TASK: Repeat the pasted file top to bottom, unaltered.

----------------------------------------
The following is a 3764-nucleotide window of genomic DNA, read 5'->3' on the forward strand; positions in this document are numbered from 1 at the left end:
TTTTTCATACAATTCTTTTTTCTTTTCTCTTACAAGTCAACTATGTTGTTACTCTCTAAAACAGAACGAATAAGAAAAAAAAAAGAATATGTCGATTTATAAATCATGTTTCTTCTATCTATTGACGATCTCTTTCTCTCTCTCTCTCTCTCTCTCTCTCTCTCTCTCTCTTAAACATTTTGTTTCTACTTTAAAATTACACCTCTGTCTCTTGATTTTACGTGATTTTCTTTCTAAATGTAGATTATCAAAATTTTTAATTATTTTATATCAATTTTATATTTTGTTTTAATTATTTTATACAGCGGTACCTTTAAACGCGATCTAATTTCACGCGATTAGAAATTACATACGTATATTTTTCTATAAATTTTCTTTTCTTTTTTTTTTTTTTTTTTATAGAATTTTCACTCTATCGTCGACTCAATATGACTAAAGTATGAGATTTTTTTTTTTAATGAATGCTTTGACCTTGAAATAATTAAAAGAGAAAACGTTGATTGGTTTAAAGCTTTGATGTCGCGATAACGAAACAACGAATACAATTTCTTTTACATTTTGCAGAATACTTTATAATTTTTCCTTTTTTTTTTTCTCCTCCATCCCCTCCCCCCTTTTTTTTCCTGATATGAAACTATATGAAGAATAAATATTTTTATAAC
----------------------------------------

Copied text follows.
The following is a 3764-nucleotide window of genomic DNA, read 5'->3' on the forward strand; positions in this document are numbered from 1 at the left end:
TTTTTCATACAATTCTTTTTTCTTTTCTCTTACAAGTCAACTATGTTGTTACTCTCTAAAACAGAACGAATAAGAAAAAAAAAAGAATATGTCGATTTATAAATCATGTTTCTTCTATCTATTGACGATCTCTTTCTCTCTCTCTCTCTCTCTCTCTCTCTCTCTCTCTCTTAAACATTTTGTTTCTACTTTAAAATTACACCTCTGTCTCTTGATTTTACGTGATTTTCTTTCTAAATGTAGATTATCAAAATTTTTAATTATTTTATATCAATTTTATATTTTGTTTTAATTATTTTATACAGCGGTACCTTTAAACGCGATCTAATTTCACGCGATTAGAAATTACATACGTATATTTTTCTATAAATTTTCTTTTCTTTTTTTTTTTTTTTTTTATAGAATTTTCACTCTATCGTCGACTCAATATGACTAAAGTATGAGATTTTTTTTTTTAATGAATGCTTTGACCTTGAAATAATTAAAAGAGAAAACGTTGATTGGTTTAAAGCTTTGATGTCGCGATAACGAAACAACGAATACAATTTCTTTTACATTTTGCAGAATACTTTATAATTTTTCCTTTTTTTTTTTCTCCTCCATCCCCTCCCCCCTTTTTTTTCCTGATATGAAACTATATGAAGAATAAATATTTTTATAAC